Last Updated on October 26, 2021 by Marco C.
Are you feeling tempted to breed puppies from your Bulldog? It is important to know what to expect if you want a litter of English Bulldog puppies. So, how many puppies can an English Bulldog have?
Breeding English Bulldog puppies can be a difficult and complicated process. For this reason, most Bulldogs are bred only by experienced breeders. But if you are tempted to breed puppies of your own, you need to learn all about breeding Bulldogs before you start!
Can English Bulldogs Give Birth Naturally?
Breeding English Bulldog puppies is very difficult because this breed struggles to give birth naturally. In fact, the whole process is very difficult, from conception right through to rearing the puppies.
You may have noticed that English Bulldog puppies are very expensive, costing in the region of $1500 – $4000. This figure makes it tempting to breed your own litter, either if you want to expand your Bulldog family, or sell the pups to new homes.
However, the reason that English Bulldog puppies are so expensive is that breeding them costs a huge amount of money. Taking on the responsibility of bringing a litter of puppies into the world is a huge financial commitment. And, unfortunately, due to the risks involved you may not even get a single puppy.
So, put the temptation to one side for a moment, and think critically about your breeding plan. Firstly your English Bulldog bitch must be fit and healthy enough to breed from. She will need to have a series of health tests before breeding, which can be expensive.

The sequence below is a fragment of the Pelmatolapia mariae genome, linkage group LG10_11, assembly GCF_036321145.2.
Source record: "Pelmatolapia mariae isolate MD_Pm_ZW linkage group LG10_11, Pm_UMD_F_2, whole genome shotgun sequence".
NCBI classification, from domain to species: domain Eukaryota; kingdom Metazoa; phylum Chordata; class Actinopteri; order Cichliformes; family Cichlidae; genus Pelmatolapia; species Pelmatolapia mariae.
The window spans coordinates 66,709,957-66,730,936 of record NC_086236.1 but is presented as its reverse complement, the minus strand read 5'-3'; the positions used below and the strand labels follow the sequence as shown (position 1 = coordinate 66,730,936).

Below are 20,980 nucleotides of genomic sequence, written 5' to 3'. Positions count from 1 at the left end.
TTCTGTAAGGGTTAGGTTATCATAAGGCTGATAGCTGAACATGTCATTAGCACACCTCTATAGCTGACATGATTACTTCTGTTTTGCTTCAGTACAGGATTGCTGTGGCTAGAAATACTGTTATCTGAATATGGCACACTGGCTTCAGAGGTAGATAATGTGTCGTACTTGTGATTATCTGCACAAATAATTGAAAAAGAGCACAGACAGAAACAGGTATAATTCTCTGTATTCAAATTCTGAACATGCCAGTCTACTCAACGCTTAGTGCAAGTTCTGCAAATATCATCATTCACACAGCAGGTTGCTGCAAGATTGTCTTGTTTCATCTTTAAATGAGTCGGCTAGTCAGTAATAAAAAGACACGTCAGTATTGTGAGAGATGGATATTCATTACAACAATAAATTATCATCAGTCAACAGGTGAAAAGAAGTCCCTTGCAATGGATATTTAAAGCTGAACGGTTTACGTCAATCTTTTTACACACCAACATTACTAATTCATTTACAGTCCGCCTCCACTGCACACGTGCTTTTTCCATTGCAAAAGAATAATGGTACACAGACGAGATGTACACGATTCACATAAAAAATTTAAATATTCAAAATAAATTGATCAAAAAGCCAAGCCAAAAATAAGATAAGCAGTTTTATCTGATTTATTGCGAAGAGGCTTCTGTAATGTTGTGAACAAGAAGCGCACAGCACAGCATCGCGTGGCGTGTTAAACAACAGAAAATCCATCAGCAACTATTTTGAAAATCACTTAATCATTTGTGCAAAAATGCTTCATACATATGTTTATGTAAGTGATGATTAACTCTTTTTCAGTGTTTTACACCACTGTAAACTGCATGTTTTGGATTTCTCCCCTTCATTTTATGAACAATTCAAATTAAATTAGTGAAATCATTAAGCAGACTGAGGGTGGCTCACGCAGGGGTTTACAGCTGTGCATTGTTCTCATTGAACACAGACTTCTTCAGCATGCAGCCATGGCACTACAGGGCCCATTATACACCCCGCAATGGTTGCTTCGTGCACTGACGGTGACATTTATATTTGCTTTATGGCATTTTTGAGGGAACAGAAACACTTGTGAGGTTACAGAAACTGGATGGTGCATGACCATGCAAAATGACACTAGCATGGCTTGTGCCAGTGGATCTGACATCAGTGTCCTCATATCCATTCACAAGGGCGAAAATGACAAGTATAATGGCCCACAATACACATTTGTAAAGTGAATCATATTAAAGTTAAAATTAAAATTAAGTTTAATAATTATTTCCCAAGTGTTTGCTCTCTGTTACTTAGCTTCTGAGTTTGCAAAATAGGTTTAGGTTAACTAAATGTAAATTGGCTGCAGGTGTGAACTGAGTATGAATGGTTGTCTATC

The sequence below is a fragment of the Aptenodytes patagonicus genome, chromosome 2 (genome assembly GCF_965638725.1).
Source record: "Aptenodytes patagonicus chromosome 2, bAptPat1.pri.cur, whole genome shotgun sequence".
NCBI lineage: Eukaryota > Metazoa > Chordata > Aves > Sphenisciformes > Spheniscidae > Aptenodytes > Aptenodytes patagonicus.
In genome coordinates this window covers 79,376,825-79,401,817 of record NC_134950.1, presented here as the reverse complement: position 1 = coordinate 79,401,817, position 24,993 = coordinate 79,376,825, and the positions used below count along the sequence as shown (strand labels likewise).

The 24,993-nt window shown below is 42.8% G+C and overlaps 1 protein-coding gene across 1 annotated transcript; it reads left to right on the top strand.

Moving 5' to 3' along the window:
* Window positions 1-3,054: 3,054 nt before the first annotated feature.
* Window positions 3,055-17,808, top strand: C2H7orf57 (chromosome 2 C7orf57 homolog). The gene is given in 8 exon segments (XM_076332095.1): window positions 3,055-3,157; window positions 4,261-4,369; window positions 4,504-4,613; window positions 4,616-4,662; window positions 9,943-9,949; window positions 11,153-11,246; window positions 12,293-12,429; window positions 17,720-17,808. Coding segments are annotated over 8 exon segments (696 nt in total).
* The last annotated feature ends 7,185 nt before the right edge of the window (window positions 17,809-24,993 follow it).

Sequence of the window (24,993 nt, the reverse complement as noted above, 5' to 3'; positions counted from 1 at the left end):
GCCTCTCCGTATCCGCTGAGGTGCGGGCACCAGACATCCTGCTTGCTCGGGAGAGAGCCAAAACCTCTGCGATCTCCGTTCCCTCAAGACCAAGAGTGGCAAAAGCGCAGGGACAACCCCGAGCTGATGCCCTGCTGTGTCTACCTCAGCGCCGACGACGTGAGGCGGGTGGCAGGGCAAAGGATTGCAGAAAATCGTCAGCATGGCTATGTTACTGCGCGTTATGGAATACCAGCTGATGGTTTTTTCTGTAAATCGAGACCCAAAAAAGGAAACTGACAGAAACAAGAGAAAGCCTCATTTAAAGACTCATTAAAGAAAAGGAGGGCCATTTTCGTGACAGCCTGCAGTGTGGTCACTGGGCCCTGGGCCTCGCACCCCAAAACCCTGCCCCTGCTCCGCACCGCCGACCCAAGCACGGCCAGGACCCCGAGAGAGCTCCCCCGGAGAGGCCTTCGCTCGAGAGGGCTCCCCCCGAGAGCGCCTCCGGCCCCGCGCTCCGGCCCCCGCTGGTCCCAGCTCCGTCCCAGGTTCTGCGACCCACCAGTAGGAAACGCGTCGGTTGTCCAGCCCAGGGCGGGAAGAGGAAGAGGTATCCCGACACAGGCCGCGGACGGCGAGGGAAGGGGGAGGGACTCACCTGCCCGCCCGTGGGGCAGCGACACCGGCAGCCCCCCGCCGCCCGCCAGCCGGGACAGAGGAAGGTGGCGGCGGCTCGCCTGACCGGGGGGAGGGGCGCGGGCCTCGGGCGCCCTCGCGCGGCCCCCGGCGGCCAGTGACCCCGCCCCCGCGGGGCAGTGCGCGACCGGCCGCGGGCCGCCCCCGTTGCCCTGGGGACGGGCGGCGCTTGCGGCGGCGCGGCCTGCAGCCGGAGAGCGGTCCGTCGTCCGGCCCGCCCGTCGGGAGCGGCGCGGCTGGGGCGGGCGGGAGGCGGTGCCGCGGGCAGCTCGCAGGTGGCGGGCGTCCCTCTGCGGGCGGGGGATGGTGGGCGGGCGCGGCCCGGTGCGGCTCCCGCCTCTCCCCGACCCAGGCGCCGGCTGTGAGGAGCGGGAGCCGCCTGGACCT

Secondly, does your Bulldog meet the breed standard? Only the best examples of this breed must be used to produce puppies. Otherwise, you may rear a litter of puppies with significant deformities or health problems.
Learn more about: English Bulldog Breeding Age – Can Your Bully Breed?
So, now the difficult part – having a successful pregnancy and birth! Only one in five English Bulldogs is capable of mating naturally. For this reason, most English Bulldog pregnancies are as a result of artificial insemination. This is much more expensive and invasive than natural mating.
When it comes to giving birth, things are just as complicated. Over three-quarters of English, Bulldog pregnancies end with a cesarean section. This is a high-risk and painful procedure.
What Can’t English Bulldog Babies Be Bred Naturally?
Unfortunately, the reason that English Bulldogs cannot breed naturally is that we have made them this way. Just 100 years ago, the English Bulldog was an athletic breed that could reproduce naturally without any problems. So, what changed?
The fashion for breeding English Bulldogs has emphasized certain traits. Dog owners wanted them to have shorter legs and a larger, wide skull with a flattened muzzle. These features may be endearing, but they are not healthy!
Sadly, we have created a breed of dog so extreme that, without human help, they would now be extinct. The vast majority of English Bulldog pregnancies are only successful as a result of artificial insemination and a cesarean section.